Water investment should be directed toward developing new distribution infrastructure, improving the efficiency and productivity of irrigation services, cleaning up contaminated waters, and protecting surface waters through the treatment of municipal and industrial discharges to watercourses or aquifers.
In doing so, we can provide access to hygienic sanitation facilities and adequate quantities of affordable and safe water.
Investing in Energy:
The energy industry is obviously the key provider of wider accessibility to commercial energy services, of the availability of uninterrupted supply, and of more socially and environmentally acceptable energy products.
The speed, scale and nature of these developments depends in part on enabling frameworks, the wishes and support of other social actors, and the deployment of the required technologies and financing.
Lack of awareness, education and commitment relating to clear energy policy goals, as well as the basic requirements for achieving them, are among the largest barriers to success.
These barriers affect policy-makers, public authorities, industry and the general public.
They increase the reluctance to support innovative policies geared to promoting more sustainable energy development.
They discourage consumers from changing attitudes and habits. They inhibit shareholders and other investors from supporting change.
Measures needed to secure additional and more effective private investment include:
Continued market reforms (liberalization, trade, privatization) open up energy service (within effective regulatory frameworks) to undistorted price signals, international trade and investment.
Substantial and lasting benefits will result if national and regional markets are stabilized through basic public rules which respect specific local, national and regional circumstances and apply to all the players involved in them.
These rules should be set and overseen by independent regulators with minimal political interference.
Ultimately, market criteria must prevail in the development of all energy resources.
As such, it will be necessary to keep all energy options open in order to balance the development of new (renewable) energy sources with, for example fossil fuels, large hydro, and nuclear energy -- which will remain important components of the near to mid-term energy mix.
Investing in Water:
It is crucial that water be treated as an economic good and financial practices be realigned accordingly.
Sound and fair financial management - based on full cost pricing - is needed to improve the efficiency of services, provide additional resources for reinvestment, encourage demand management, and promote pollution control and prevention.
Governments must introduce pricing of water and pollution charges to support investments in water resources, while protecting the poorest citizens.
Where water is scarce, this will also require the formalization and clarification of property rights for water.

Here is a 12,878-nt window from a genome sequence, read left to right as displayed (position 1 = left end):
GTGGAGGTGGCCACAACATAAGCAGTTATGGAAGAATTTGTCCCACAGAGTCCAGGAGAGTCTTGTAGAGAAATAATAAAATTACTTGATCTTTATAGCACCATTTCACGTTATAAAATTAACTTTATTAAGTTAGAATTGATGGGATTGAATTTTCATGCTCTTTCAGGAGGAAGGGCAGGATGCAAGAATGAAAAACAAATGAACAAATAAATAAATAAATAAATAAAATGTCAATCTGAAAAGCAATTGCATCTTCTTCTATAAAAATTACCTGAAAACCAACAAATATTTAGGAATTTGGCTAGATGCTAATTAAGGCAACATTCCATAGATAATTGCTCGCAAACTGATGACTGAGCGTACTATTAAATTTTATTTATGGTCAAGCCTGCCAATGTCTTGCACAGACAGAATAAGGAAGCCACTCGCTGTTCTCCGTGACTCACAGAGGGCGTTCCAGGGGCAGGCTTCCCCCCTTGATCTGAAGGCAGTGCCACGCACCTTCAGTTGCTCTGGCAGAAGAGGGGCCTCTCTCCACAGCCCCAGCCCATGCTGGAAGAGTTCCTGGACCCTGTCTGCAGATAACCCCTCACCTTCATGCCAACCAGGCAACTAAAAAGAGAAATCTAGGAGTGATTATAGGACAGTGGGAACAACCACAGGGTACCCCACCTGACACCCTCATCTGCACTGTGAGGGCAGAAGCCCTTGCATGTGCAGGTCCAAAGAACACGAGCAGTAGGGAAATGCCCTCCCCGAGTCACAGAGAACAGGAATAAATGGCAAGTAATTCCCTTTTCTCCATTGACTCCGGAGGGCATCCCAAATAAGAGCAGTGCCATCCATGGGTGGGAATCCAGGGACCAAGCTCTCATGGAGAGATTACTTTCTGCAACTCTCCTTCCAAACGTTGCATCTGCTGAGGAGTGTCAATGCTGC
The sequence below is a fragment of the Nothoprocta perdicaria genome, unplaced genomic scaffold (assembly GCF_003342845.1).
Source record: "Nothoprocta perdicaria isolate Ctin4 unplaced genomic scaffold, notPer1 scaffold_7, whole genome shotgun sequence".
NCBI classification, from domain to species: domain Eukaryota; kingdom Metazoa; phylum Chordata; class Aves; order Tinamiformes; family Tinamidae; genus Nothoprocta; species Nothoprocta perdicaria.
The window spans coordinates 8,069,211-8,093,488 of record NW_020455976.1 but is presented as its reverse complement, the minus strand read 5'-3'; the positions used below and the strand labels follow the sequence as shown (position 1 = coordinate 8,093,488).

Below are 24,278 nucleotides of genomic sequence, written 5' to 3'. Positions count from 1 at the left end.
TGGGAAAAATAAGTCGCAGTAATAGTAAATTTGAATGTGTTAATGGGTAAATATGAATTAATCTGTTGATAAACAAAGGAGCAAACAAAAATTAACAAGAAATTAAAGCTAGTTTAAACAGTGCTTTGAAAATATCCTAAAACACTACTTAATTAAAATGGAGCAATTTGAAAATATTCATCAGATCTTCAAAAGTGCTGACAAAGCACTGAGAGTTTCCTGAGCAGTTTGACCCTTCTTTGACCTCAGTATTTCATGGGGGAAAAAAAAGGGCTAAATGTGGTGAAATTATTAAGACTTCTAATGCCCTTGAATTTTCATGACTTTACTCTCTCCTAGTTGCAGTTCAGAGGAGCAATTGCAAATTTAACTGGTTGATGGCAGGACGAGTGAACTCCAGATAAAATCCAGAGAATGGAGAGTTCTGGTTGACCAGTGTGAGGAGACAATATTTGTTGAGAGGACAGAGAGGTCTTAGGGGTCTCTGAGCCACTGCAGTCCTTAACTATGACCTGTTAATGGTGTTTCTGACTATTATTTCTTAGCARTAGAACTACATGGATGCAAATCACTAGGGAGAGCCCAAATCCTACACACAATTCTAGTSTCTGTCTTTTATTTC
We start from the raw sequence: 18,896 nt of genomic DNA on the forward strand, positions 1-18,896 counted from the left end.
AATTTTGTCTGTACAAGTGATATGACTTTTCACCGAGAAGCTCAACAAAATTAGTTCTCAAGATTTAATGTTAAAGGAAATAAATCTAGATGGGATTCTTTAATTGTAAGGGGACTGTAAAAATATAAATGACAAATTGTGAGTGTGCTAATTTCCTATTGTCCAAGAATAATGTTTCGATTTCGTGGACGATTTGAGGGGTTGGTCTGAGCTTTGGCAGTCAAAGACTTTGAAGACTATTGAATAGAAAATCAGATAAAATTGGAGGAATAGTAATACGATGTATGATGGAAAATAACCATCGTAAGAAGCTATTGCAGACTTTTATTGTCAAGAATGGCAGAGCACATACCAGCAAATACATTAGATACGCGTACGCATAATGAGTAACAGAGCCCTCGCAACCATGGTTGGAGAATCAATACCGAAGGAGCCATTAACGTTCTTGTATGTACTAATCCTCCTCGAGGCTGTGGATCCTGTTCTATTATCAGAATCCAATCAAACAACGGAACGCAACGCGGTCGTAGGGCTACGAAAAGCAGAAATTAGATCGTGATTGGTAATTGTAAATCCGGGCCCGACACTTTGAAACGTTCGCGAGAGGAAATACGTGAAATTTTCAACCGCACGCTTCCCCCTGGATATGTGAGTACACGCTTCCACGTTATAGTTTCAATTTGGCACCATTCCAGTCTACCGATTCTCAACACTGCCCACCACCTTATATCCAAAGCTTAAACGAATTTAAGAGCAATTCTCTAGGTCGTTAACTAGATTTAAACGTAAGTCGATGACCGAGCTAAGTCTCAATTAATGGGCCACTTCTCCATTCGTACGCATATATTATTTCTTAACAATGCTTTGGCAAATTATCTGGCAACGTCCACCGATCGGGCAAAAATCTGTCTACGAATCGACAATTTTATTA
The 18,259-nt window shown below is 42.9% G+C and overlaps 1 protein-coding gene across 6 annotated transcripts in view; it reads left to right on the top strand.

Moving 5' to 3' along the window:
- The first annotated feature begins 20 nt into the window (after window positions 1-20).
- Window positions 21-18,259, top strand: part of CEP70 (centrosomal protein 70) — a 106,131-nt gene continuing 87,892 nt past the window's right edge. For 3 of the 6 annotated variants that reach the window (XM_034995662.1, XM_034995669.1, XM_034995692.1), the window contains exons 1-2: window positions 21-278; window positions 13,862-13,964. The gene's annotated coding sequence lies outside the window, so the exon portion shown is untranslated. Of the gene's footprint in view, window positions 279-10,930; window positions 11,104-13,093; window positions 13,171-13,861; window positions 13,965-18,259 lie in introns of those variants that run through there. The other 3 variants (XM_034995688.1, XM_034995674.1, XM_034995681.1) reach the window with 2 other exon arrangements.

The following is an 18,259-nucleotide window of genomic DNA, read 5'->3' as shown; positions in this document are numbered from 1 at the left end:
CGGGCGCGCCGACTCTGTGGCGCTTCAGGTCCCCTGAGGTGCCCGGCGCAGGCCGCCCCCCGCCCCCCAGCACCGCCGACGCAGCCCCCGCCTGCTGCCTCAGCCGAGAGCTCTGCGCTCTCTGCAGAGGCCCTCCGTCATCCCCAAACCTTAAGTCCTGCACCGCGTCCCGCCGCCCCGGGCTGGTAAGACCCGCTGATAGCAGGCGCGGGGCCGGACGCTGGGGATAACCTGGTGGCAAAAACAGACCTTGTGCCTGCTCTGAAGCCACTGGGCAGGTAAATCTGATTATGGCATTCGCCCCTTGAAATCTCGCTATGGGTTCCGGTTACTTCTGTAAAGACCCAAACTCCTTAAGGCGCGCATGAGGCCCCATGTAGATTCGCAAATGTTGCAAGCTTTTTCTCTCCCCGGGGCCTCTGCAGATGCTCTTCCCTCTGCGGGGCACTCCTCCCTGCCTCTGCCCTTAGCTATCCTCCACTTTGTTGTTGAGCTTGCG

Government should attempt to put these mechanisms in place as soon as possible but not later than 2015 in order to establish full cost pricing for water services in all countries.
Measures needed to secure additional and more effective private investment include:
Strengthen national institutions, with donor support for developing countries, to attract and benefit from private funds; water pricing and a stable investment framework are precursors to attracting private finance.
Develop guidelines for good practice and support capacity building, training and pilot programs for new efficient management.
Introduce economic instruments (charges and tariffs), and use micro-credit and other innovative financing mechanisms to encourage investment at community level.
Establish, in partnership with international organizations, a private sector led International Research Foundation or Water Innovation Fund to carry out research and training.
The Way Forward: Strategy for International Cooperation:
Energy: As the scale of continuing rural energy poverty makes clear, very limited progress has resulted from all the well-intended efforts made to date.
A better way forward must be found for the effective use of scarce development resources, in particular:
Energy development must be accorded higher priority by policy makers. Hoping that improvement will "trickle down" from more advanced sectors of the economy or that rural energy poverty can be solved by a "technical fix" is untenable.
Energy development must be decentralized to place rural people themselves at the heart of planning and implementation.
Biomass supply and demand, for example, is inherently local in nature and is best understood by the local people. They also have the best insights into rural needs and priorities.
Bottom-up, people-led development shows the best promise of achieving sustainable development.
© 2000 Mena Report (www.menareport.com)